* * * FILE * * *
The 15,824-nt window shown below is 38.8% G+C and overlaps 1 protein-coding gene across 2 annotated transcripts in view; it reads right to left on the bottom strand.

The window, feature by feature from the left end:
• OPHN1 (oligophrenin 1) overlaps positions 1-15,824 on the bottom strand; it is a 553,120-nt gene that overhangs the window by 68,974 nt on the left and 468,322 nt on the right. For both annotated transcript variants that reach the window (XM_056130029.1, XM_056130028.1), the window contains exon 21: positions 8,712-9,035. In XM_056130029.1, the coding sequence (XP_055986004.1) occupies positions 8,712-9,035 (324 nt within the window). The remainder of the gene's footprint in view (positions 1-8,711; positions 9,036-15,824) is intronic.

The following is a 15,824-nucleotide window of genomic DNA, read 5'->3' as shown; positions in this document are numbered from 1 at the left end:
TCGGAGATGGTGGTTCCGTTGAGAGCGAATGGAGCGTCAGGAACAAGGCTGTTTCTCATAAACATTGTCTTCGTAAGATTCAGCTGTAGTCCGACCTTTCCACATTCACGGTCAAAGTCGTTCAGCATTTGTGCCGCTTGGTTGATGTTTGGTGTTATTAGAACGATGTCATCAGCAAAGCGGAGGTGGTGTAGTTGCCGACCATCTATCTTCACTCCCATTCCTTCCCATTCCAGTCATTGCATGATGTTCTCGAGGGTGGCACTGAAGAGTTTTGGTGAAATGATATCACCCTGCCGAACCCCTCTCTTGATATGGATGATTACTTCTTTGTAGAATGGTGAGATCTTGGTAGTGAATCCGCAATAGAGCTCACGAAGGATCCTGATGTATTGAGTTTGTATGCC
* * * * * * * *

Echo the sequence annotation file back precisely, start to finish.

The 15,824-nt window shown below is 38.8% G+C and overlaps 1 protein-coding gene across 2 annotated transcripts in view; it reads right to left on the bottom strand.

The window, feature by feature from the left end:
• OPHN1 (oligophrenin 1) overlaps positions 1-15,824 on the bottom strand; it is a 553,120-nt gene that overhangs the window by 68,974 nt on the left and 468,322 nt on the right. For both annotated transcript variants that reach the window (XM_056130029.1, XM_056130028.1), the window contains exon 21: positions 8,712-9,035. In XM_056130029.1, the coding sequence (XP_055986004.1) occupies positions 8,712-9,035 (324 nt within the window). The remainder of the gene's footprint in view (positions 1-8,711; positions 9,036-15,824) is intronic.

The following is a 15,824-nucleotide window of genomic DNA, read 5'->3' as shown; positions in this document are numbered from 1 at the left end:
TCGGAGATGGTGGTTCCGTTGAGAGCGAATGGAGCGTCAGGAACAAGGCTGTTTCTCATAAACATTGTCTTCGTAAGATTCAGCTGTAGTCCGACCTTTCCACATTCACGGTCAAAGTCGTTCAGCATTTGTGCCGCTTGGTTGATGTTTGGTGTTATTAGAACGATGTCATCAGCAAAGCGGAGGTGGTGTAGTTGCCGACCATCTATCTTCACTCCCATTCCTTCCCATTCCAGTCATTGCATGATGTTCTCGAGGGTGGCACTGAAGAGTTTTGGTGAAATGATATCACCCTGCCGAACCCCTCTCTTGATATGGATGATTACTTCTTTGTAGAATGGTGAGATCTTGGTAGTGAATCCGCAATAGAGCTCACGAAGGATCCTGATGTATTGAGTTTGTATGCC